Perceptions, requirements, and reality: Barriers to full integration of citizen science in professional science
Citizen science, or public participation in science, is a rapidly expanding field that has the potential to democratize science, increase the rate of scientific discovery, and facilitate cost-effective research. Although some professional scientists are leveraging this tool for their research, citizen science projects and data are generally not well integrated with professional academic research. Citizen science has been touted as a means to solve problems of data collection at large temporal and geographic scales, but how do the data generated by citizen science compare to the data needs of professional scientists? Using peer-reviewed publications as one measure of successful integration, and biodiversity citizen science as a case study, we surveyed citizen science project managers (n=125), and biodiversity scientists (n=423) to assess: 1) what factors influence whether professional scientists have published peer-reviewed articles using citizen science data, and 2) how the reality of citizen science compares to scientists’ perceptions of citizen science data, including scientists’ research practices and data requirements. We employed robust non-parametric recursive modeling and descriptive statistical techniques to identify the primary factors influencing the use of citizen science data in peer-reviewed scientific literature.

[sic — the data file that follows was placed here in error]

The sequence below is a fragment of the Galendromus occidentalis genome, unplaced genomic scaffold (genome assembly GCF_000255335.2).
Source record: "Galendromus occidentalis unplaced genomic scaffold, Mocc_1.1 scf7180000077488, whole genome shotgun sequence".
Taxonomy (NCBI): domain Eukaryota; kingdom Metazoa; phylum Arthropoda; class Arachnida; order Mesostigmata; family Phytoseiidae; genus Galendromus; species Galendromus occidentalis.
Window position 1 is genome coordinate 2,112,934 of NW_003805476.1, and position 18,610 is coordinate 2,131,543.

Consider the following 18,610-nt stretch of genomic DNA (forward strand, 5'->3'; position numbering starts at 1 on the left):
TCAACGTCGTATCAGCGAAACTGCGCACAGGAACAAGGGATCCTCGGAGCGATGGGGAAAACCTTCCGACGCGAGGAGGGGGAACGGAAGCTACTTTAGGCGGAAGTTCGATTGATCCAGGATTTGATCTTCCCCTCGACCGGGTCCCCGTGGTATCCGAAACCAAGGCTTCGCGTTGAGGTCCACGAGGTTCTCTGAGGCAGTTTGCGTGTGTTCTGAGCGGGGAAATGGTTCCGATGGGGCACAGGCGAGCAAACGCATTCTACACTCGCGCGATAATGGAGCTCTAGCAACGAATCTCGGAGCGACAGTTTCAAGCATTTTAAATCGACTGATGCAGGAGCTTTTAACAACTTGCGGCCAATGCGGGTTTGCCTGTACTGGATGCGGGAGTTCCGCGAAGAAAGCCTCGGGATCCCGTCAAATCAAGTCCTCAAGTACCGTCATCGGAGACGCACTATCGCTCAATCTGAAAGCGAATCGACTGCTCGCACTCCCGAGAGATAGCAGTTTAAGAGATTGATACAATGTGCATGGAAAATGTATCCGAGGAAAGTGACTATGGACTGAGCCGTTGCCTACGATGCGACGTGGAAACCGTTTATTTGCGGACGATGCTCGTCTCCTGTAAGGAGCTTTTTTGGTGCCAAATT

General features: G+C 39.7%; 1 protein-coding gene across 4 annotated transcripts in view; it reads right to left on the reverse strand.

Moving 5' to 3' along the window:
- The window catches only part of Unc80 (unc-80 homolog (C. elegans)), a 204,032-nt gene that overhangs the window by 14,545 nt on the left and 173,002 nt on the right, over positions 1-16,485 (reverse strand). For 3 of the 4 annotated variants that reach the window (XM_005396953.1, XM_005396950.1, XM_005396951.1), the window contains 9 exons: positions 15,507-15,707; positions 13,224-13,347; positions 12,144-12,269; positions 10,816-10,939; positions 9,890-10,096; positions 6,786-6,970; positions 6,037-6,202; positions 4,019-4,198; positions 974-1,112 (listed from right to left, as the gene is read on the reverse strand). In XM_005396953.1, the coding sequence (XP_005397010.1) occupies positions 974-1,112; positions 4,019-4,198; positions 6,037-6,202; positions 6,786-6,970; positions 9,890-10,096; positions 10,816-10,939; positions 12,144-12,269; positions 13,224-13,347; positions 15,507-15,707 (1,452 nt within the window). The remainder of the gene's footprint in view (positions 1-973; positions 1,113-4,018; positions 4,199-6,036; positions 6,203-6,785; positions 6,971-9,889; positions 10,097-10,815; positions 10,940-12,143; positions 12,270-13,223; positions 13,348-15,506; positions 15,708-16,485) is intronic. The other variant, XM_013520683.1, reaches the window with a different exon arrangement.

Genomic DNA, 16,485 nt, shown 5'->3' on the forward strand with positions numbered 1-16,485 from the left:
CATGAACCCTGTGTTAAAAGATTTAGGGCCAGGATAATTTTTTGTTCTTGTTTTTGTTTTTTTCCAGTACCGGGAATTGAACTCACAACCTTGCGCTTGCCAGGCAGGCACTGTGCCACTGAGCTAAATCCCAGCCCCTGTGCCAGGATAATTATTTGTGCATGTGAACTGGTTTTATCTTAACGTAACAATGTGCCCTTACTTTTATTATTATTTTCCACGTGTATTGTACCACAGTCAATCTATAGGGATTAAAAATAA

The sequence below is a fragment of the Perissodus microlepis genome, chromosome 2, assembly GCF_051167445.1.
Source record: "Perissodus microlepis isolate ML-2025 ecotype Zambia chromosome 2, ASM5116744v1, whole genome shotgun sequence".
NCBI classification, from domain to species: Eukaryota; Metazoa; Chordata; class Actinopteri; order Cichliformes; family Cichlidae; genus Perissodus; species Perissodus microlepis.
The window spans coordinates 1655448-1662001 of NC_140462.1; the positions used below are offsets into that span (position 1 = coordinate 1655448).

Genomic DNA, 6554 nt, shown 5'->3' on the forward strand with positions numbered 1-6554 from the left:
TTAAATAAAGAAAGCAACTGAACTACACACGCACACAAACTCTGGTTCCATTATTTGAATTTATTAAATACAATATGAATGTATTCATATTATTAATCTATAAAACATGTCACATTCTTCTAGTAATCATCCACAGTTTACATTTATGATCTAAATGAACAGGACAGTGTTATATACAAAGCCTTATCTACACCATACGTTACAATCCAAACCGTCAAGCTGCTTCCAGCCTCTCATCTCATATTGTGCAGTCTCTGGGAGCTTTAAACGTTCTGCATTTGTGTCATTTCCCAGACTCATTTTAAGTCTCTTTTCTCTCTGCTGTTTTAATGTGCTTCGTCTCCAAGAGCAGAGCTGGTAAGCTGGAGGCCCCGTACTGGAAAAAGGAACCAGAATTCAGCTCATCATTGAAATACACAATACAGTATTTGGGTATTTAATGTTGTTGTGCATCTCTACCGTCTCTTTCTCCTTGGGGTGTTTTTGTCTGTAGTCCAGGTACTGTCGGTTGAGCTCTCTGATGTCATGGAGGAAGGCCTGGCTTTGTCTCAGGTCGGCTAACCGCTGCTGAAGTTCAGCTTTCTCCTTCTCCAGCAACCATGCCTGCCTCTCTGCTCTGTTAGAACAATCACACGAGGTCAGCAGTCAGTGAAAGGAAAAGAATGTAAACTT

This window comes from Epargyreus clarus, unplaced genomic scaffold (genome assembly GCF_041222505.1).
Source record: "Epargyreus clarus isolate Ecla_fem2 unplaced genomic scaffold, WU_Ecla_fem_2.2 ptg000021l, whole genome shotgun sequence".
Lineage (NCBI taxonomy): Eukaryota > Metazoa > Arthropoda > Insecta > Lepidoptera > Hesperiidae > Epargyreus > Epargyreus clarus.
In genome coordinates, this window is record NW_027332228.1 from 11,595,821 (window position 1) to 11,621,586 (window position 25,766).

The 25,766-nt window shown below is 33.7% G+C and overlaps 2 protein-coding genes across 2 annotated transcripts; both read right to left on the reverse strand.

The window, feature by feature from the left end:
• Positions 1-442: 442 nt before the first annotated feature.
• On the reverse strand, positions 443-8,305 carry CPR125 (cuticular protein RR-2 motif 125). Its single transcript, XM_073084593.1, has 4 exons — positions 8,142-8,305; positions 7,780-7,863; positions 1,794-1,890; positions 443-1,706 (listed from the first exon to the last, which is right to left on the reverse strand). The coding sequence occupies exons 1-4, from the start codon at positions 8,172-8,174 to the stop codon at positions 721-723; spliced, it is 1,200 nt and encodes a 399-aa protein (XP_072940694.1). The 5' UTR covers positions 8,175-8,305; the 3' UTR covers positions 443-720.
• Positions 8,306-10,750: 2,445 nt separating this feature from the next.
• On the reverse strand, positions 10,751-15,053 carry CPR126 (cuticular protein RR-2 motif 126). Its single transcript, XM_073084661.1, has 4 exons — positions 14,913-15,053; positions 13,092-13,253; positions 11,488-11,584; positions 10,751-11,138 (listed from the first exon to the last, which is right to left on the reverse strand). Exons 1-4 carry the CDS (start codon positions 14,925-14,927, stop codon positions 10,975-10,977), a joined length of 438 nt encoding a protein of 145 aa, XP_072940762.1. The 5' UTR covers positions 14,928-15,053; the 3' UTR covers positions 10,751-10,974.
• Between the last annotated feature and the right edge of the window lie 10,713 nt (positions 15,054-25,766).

A combination of perceptions of data quality, narrow awareness of suitable citizen science projects, and preferences for data from certain data sources (academic institutions and college student data collectors) could be limiting scientist use of citizen science data. Interestingly, scientists’ preferences do not correlate with publication probability among citizen science projects. Factors associated with citizen science peer-reviewed publication include having publication as a goal, large participant numbers, and pre-tests during training. Further comparison of professional scientists’ data requirements and citizen science practices suggests that citizen science is largely meeting certain biodiversity research needs (e.g., location, presence, and absence is recorded), although other requirements are rare among projects (e.g., standardization of effort). Lastly, the strongest predictor of professional scientists using citizen science in their publications is an awareness of citizen science projects relevant to their research; that most scientists are unaware of relevant projects but would consider using citizen science data suggests broader visibility of citizen science may enable collaborations. If scientists are more aware of citizen science projects and rely on project characteristics instead of their perceptions of projects, and citizen science is responsive to scientists’ research requirements, we predict an increase in public participation in meaningful scientific research.